In a Year Without Hitler, Tyler Gilbert’s Was Still Stunning


In the early days of baseball, the sport was mostly batting, field and floor running testing. The pitcher was the fielder in the middle of the diamond who subtly threw the ball into home plate – as if throwing a horseshoe.

In 1884, the National League finally allowed a 50-foot by 6-foot by 6-square-foot throw from the plate. This was the season when Charles Radbourn, nicknamed Old Hoss, had 678⅔ batting hits and played 73 full games. It was also the last season with eight hits over the decades.

Now there is another one. On Saturday night in Arizona, the Diamondbacks’ Tyler Gilbert returned without a hit. 7-0 win over San Diego Padres at the start of his career. Beat-up pitcher Joe Musgrove scored the first of this season’s eight hitters against the Texas Rangers in April.

In between, Chicago White Sox’s Carlos Rodon, Baltimore Orioles’ John Means, Cincinnati Reds’ Wade Miley, Detroit Tigers’ Spencer Turnbull, Yankees’ Corey Kluber and four Chicago Cubs pitchers got together. (Zach Davies, Ryan Tepera, Andrew Chafin and Craig Kimbrel).

The top six gems – from Musgrove to Kluber – all preceded Major League Baseball playing solidly. enforce rules against foreign matter on the ball. Many shooters used grips to increase the return of their shots, making them even harder to hit.

Gilbert, then, is the first non-striker in the entire game since the referees began checking gloves, caps and belts. (Cleveland’s Triston McKenzie nearly did so in Detroit on Sunday before allowing a single in the eighth innings after retiring his first 23 batters.)

By Saturday, major league batting average was still only .242, the lowest among the majors since 1968. So despite the pressure of cheating, it seemed like it was only a matter of time before someone tied the season record. Surprise, it was the pitcher that did it.

Gilbert, 27, left-handed, has only appeared in three relief matches this month. He was promoted with a strong showing in Class AAA for the Diamondbacks, who picked him up from the Dodgers in the minor league Rule 5 draft in December.

Gilbert never stepped in for the Dodgers, who bought him for outfielder Kyle Garlick from the Philadelphia Phillies in February 2020 because the pandemic canceled his minor league season. Gilbert wasn’t invited to the Dodgers’ alternate practice pitch, so he improvised at his home in Northern California, pitching with his former high school coach, and earning some money while doing it.

“I was also doing electrical work with my dad,” Gilbert said in a video press conference on Saturday. “It was fun, I was just trying to make ends meet, but it made me realize how much I missed baseball while on vacation that summer.”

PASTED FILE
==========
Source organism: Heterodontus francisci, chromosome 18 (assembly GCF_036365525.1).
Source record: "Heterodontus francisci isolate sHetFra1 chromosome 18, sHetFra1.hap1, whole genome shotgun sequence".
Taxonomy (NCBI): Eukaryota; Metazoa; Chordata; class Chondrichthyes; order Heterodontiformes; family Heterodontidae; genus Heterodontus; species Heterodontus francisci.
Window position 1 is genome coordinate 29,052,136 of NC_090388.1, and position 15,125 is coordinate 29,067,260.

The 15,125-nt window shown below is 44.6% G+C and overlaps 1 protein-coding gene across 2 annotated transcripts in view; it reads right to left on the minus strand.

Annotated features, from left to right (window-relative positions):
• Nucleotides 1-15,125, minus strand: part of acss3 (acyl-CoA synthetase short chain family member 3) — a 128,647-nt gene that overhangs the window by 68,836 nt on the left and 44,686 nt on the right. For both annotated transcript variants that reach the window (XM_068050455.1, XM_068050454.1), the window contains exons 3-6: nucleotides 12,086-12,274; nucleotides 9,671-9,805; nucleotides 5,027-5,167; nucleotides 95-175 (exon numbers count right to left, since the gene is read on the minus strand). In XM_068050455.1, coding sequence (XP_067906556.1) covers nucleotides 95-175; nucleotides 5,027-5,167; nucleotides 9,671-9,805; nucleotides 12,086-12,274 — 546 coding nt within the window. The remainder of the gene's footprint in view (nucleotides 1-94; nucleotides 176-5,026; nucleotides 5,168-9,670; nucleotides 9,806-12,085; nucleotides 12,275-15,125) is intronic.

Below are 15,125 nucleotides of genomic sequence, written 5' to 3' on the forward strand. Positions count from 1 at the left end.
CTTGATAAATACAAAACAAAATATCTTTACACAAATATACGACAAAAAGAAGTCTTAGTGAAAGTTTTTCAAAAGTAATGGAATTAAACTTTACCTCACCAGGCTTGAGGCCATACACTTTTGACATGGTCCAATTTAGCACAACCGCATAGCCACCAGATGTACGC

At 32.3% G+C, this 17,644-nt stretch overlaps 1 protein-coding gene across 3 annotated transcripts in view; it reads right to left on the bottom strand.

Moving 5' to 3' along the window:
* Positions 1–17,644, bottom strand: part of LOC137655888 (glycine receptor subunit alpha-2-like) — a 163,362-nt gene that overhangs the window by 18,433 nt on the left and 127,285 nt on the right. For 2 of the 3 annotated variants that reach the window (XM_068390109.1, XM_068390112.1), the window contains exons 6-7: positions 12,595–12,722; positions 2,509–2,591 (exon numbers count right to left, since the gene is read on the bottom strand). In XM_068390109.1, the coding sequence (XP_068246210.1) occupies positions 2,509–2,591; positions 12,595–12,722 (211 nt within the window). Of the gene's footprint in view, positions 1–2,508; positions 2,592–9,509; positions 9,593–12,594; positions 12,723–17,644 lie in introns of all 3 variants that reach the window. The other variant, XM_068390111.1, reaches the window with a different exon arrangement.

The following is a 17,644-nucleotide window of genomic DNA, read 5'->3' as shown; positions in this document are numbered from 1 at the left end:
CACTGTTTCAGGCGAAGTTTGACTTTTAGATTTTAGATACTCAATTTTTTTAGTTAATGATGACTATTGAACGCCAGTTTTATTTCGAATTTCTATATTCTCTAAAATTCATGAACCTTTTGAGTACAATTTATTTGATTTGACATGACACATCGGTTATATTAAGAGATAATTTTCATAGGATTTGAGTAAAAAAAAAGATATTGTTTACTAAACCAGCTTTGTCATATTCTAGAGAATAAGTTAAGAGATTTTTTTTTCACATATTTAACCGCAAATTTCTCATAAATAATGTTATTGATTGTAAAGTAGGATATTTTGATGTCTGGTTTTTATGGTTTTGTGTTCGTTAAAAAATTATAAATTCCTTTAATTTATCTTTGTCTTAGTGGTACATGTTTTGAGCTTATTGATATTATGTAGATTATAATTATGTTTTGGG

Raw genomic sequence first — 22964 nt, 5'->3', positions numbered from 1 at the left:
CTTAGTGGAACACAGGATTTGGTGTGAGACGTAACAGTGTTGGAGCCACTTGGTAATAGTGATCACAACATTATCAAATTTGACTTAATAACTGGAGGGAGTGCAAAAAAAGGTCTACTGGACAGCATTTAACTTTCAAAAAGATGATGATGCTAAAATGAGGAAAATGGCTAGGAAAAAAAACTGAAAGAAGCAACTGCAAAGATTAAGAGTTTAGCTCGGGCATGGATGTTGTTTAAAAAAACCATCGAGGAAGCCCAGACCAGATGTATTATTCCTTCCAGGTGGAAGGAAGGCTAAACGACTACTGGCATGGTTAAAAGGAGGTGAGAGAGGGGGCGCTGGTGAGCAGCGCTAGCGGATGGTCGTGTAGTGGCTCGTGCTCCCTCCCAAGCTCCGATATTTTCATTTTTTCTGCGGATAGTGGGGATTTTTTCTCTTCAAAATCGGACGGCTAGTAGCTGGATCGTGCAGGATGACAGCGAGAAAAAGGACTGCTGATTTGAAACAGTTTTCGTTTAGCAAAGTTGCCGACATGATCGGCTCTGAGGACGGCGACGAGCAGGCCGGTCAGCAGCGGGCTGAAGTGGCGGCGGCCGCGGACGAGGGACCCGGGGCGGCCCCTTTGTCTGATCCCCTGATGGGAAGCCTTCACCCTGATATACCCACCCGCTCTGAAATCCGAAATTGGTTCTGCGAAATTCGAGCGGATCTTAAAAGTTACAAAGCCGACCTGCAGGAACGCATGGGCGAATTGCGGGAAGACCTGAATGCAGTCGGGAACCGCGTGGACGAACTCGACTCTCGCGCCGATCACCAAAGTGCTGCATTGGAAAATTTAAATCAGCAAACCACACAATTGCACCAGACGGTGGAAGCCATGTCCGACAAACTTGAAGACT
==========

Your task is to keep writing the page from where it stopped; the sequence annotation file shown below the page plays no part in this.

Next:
Gilbert is not a hard shooter; speedball averages 89.5 miles per hour. However, he effectively used his cutter to play his two-stitch sinker and sustained a rare weekend for the Diamondbacks, who were the major league’s worst 38-80 until Saturday. Dulton Varsho, who caught the unhitter, finished Friday’s game by points.

“I don’t think I’ve ever had better days in a row in my career,” Varsho said. “It’s been a journey.”

Varsho said he was particularly happy to have Gilbert at Chase Field in Phoenix to witness his family’s masterpiece. The ballpark has been home to the franchise since its inception in 1998, but Gilbert was the first Diamondbacks pitcher to pitch there. The previous two of the team had hit the road – Randy Johnson’s excellent game in Atlanta in 2004 and Edwin Jackson’s eight-hiking, 149-step adventure in Tampa Bay in 2010.

Gilbert needed 102 pitches on Saturday and the team’s manager Torey Lovullo said he wanted to keep him at 85, while Gilbert gave him the chance to finish after passing eighth.

“It was weird: I wasn’t nervous at all,” Gilbert said. “I felt like I had to be. I don’t know why. I just went out and kept doing my job. I was really nervous until we got to the game, but after that three-step eighth inning, I said, ‘Okay, that’s probably going to happen.’ . ”

He started the ninth by taking his fourth and fifth innings, then faced the Padres’ leading man, Tommy Pham. Pham was the only Padre to reach base against Gilbert, who marched him three times. This time, Pham swung away on the first shot and threw a fly into the center, which Ketel Marte caught to end the game.

The Padres hit several balls hard, and Gilbert’s five hits have been matched by the fewest shooters since 2013. But overall – after being knocked off twice by other teams, never on the top contenders list, and being missed last season – Gilbert was due to some good luck.

“That’s what the baseball game is about,” Lovullo said. “As long as you’re in uniform, as long as you make the right effort, anything is possible.”

Even an achievement that has not been achieved in 68 years. The last shooter to miss on his first start, the 1953 St. It was Bobo Holloman of the Louis Browns. Two more did this in the 19th century: Bumpus Jones of the 1892 Reds and Ted Breitenstein of the 1891 Browns in the first American Association to be recognized as a major league.

Bobo, Bumpus, Breitenstein – and now Tyler Gilbert, an electrician’s apprentice, is gone.

“I’d rather do this than pull the wires,” Gilbert said. “No offense dad.”


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